When green coffee arrives at our Topeka warehouse, the next step is not so simple as throwing it in a roaster and bagging it up to sell. From sample roasting to profile developments to production roasts, we have various roasting tools at our disposal to explore each coffee’s potential and determine the best way to roast it.
Ever wondered what kind of machines we use for our roasting process, and why? To satisfy your curiosity, we tasked ourselves this week to gather knowledge on that topic and more. The best way to accomplish this was asking our Head Roaster, Mike Mazulo.
Dive into our Q&A below to learn the ins and outs of the roasting process at PT’s:
Q: What machines do you use at PT’s Coffee Roasting Co.?
Mike: We use two Diedrichs—one IR-24 and the other is a IR-5—along with a German Gothot and our sample roaster is a Marty Curtis Primo.
Q: When were they built roughly?
Mike: Our red IR-24 was built in the early 2000s. Black IR-5 in 2014. The Gothot in 1932. The sample roaster, late 90’s.
Q: How much coffee can each machine roast?
Mike: The Gothot roasts upwards of 180 pounds. The IR-24 roasts at a max capacity of 52, but we keep it to 30-46 pounds, while the IR-5 can do up to 12 but we keep it to 2-8 pound batches. (This helps us retain more control over the roast.) The sample roaster only does 100 grams per roast.
Q: What are each of them used for?
Mike: The Gothot is used to roast the components of our post-roast Signature Blends (think John Brown, Southpaw, Flying Monkey, Flor Del Sol, etc.). Our IR-24 is mostly used for production of our staple Single-Origin offerings. The IR-5 is used in coffee profile developments, along with small-batch Blue Label or Single-Origin offerings. The Primo is used for purchased offerings and then we also use it for pre-ship samplings and arrival sampling.
Q: How often are each of them used and tended to?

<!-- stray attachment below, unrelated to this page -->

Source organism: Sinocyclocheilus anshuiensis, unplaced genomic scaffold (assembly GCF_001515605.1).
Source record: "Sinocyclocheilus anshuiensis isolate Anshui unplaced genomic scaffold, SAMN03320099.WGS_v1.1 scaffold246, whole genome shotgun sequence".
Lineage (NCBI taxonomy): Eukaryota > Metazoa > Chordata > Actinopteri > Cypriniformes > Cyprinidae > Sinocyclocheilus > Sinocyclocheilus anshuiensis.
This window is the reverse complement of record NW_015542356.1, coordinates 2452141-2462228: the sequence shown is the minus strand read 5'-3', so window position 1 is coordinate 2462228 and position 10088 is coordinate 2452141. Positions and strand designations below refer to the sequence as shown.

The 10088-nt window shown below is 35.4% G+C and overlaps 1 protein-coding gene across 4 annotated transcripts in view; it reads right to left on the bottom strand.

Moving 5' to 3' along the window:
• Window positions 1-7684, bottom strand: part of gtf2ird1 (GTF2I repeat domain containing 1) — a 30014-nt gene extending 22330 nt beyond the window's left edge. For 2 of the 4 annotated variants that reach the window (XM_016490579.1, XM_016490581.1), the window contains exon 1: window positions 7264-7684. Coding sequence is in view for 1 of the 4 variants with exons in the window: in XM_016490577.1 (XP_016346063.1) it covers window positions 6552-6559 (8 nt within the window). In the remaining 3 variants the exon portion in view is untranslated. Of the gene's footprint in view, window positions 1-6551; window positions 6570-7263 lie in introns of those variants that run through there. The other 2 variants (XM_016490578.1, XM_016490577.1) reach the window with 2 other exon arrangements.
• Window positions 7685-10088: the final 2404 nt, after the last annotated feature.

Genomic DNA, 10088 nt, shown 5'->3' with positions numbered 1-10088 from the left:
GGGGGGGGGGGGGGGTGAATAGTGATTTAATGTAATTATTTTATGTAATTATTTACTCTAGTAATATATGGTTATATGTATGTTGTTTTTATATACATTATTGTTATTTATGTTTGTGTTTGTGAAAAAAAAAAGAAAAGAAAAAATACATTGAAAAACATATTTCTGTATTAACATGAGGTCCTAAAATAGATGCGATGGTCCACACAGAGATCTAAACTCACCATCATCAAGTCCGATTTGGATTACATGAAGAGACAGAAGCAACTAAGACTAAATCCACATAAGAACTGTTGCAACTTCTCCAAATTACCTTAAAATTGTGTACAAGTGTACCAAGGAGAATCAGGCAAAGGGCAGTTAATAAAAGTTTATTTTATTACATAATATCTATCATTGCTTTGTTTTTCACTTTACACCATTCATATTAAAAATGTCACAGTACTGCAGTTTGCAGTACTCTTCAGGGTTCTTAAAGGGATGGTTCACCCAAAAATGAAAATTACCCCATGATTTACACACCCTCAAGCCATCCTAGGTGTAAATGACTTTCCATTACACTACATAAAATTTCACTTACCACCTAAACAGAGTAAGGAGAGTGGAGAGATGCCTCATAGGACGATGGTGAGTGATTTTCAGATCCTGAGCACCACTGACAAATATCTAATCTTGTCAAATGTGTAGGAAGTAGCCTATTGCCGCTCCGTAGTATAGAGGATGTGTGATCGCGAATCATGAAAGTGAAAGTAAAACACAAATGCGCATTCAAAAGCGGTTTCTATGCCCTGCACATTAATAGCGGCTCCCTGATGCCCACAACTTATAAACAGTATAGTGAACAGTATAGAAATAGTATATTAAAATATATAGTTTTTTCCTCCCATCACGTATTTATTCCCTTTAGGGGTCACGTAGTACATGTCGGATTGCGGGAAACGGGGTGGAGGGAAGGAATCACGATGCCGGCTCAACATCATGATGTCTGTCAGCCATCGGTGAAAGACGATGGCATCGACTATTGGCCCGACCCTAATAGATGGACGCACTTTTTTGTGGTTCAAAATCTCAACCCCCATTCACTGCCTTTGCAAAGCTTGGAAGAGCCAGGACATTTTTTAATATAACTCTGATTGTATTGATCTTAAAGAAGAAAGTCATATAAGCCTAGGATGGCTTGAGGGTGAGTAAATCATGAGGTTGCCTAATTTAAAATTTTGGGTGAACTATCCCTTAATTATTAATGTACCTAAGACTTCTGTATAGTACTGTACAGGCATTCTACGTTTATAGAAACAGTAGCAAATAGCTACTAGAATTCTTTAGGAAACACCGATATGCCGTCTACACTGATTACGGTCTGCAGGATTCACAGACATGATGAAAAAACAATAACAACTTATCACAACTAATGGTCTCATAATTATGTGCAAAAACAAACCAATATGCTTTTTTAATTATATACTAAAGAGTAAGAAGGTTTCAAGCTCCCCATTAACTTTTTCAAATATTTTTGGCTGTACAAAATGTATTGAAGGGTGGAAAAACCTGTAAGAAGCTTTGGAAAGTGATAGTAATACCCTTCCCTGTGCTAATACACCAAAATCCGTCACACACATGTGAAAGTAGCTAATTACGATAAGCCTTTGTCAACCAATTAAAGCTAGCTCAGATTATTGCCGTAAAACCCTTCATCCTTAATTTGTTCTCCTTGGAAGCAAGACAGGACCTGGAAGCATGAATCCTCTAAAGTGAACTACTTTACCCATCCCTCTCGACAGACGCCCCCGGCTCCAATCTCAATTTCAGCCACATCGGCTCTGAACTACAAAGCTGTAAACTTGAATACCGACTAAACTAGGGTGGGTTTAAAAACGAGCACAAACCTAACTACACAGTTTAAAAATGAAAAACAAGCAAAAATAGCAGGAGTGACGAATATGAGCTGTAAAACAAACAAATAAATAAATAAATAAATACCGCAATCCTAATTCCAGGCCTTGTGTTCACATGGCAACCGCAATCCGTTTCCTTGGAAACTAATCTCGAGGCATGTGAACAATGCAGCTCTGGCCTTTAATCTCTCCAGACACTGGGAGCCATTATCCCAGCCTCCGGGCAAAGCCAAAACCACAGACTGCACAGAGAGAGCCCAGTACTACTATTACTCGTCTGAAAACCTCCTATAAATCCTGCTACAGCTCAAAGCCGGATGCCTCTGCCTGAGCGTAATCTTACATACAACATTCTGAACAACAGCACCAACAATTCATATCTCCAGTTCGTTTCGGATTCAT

Mike: We use the Gothot and IR-24 every day. The IR-5 is used a couple days a week for new profile developments and every Tuesday for our Blue Label microlot offerings. Primo is used as needed, varying on samples arriving from origin.
Q: What is it like to roast on these machines?
Mike: Every machine has its own dynamics and each has its own attributes, with the Gothot being a convection roaster and the others conduction. Keeping the roast profile characteristics the same with different styles and different roasting behavior is definitely a fun challenge.
Q: Do you have any other experience with other machines?
Mike: Yes, almost every other machine: Mill City, Giesen, Probat, Loring, US Roaster Corp, Joper, and Ikawa.
Q: Are they manual or automated?
Mike: The Diedrichs are fully manual roasters, while the Gothot is automated with manual controls and finally the Primo is fully manual. Same for our up and coming Probat sample roaster.
Q: Can you explain the difference between roasts and what it takes to get there?
Mike: Let me answer that one with a question: What is a roast? It’s the controlling of heat and air (and in case of our Gothot, drum speed) to reach a temperature of set points in a desired time to achieve certain flavor characteristics and qualities optimal to PT’s desired outcome.
Q: What are the glories of being a roaster?
Mike: It’s not all it’s cracked up to be. Behind the glory shots and videos people post on social media, it’s a lot of burning yourself, throwing your back out over throwing heavy bags of beans, sweating non-stop, and restacking pallets, scraping and cleaning the chaff box and flues, among other things. Definitely gives the saying “blood, sweat, and tears” a new meaning when roasting.
In regards to the glories of roasting it is tasting the finished product that achieves the desired characteristics and attributes that we aimed for in the final reputable product. Being able to know how to approach a brew by knowing how it roasted for the bean and process applied.
Also, opening the vac-seal bags cuz that’s super fun!